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This Little PBDE Went to Market: Estimating Intake from Grocery Store Foods

Posted Sep 30 2006 9:00pm

This Little PBDE Went to Market: Estimating Intake from Grocery Store Foods

Formal Correction: This article has been formally corrected to address the following errors.

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Victoria McGovern

Citation: McGovern V 2006. This Little PBDE Went to Market: Estimating Intake from Grocery Store Foods. Environ Health Perspect 114:A600-A600. doi:10.1289/ehp.114-a600b

High concentrations of polybrominated diphenyl ethers (PBDEs) found in the U.S. population are a cause for concern because of these compounds’ similarity to polychlorinated biphenyls. Unlike the latter, which have recently decreased in blood levels, PBDEs have increased substantially in the last two to three decades. A new U.S. “market basket” survey measuring values of PBDEs in grocery store foods shows which chemicals within this class are taken in by eating and adds to a growing body of evidence that food is only part of how humans are exposed to these chemicals [EHP 114:1515–1520; Schecter et al.]. This article is also the first to estimate U.S. PBDE intake via food from infancy to old age.

PBDEs are flame retardants applied to fabrics, incorporated into plastics and electronics, and mixed into the foam cushioning used in furniture. The behavior of PBDE congeners can differ due to variable physical, chemical, and biological properties. Though human health effects are not yet well understood, PBDEs’ reach in animal studies includes reproductive and developmental toxicity, endocrine disruption, cancer, and central nervous system effects. High levels of PBDEs have been found in human milk, blood, and adipose tissue, as well as in food. U.S. blood and breast milk samples have shown levels 10 to 20 times higher than similar samples from Europeans.

The team used high-resolution mass spectrometry to measure 13 different PBDE congeners in samples of 62 basic foods including fresh and processed meats, fish, milk products, and eggs. The foods analyzed were purchased at three large national chain supermarkets in Dallas in 2003 and 2004.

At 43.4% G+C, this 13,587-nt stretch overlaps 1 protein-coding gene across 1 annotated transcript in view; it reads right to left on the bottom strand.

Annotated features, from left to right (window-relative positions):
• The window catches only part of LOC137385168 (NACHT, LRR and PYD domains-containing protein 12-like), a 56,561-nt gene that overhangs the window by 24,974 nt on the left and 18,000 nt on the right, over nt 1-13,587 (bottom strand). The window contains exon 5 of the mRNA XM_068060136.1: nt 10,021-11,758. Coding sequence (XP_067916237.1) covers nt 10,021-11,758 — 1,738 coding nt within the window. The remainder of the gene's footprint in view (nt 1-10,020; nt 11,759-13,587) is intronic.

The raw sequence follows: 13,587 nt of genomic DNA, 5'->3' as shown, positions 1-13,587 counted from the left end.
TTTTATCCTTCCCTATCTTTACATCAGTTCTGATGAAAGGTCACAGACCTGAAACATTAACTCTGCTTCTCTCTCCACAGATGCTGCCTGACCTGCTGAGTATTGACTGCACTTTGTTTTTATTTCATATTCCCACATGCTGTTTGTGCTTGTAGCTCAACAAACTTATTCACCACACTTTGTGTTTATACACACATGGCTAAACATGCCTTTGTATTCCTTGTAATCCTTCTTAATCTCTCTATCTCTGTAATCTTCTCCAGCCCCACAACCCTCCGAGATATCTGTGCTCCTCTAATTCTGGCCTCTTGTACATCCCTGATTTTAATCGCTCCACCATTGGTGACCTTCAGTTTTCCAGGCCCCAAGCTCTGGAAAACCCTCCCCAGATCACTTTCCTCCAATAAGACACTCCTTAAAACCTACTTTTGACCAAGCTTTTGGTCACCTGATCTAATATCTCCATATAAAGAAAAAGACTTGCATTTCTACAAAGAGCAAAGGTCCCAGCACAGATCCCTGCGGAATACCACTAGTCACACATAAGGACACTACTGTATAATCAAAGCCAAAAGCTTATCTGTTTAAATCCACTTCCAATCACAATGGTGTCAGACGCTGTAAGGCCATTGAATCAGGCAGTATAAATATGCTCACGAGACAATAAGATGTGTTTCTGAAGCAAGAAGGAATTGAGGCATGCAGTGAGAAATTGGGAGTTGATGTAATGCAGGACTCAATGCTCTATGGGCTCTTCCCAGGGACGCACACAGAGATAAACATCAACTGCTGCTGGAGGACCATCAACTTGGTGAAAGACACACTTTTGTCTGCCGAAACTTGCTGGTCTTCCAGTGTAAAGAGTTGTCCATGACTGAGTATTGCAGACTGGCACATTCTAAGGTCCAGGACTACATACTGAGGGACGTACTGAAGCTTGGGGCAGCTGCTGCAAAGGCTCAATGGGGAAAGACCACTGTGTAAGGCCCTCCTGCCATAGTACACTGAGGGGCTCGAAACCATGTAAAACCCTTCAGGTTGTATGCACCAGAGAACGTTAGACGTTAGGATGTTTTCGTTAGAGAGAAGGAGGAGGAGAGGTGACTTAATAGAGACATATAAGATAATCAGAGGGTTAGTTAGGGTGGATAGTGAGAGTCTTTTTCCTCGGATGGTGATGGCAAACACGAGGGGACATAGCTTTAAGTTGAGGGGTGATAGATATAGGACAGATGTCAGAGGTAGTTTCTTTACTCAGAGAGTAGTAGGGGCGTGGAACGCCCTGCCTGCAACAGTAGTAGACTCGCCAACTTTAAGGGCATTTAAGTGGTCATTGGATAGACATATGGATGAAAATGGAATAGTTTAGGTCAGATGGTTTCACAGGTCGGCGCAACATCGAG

Of the 13 congeners measured, only about half were found as major contaminants of the food sampled, a finding that parallels earlier observations of the relative prevalence of various congeners in human blood. Although levels of PBDEs varied greatly even within samples of the same type of food, some trends were clear: fish had the most PBDE contamination by weight, followed by meats and dairy foods. But when relative consumption of these foods by Americans was taken into account, meat contributed the most PBDEs to the diet of Americans beyond weaning. (Nursing infants’ intake of PBDEs is primarily via breast milk.)

The analysis showed that U.S. foods are generally more contaminated by PBDEs than foods in Japan or Spain, as reported in earlier surveys. But these differences still are not enough to explain the much larger blood and milk burdens observed in Americans. The authors suggest, as others have earlier, that additional routes of exposure, such as house dust inhalation and ingestion, also play important roles in PBDE exposure among Americans.

Figures and Tables 

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Chemicals in the case

New findings show how PBDEs in dairy products, meats, and other foods contribute to levels in Americans’ blood.

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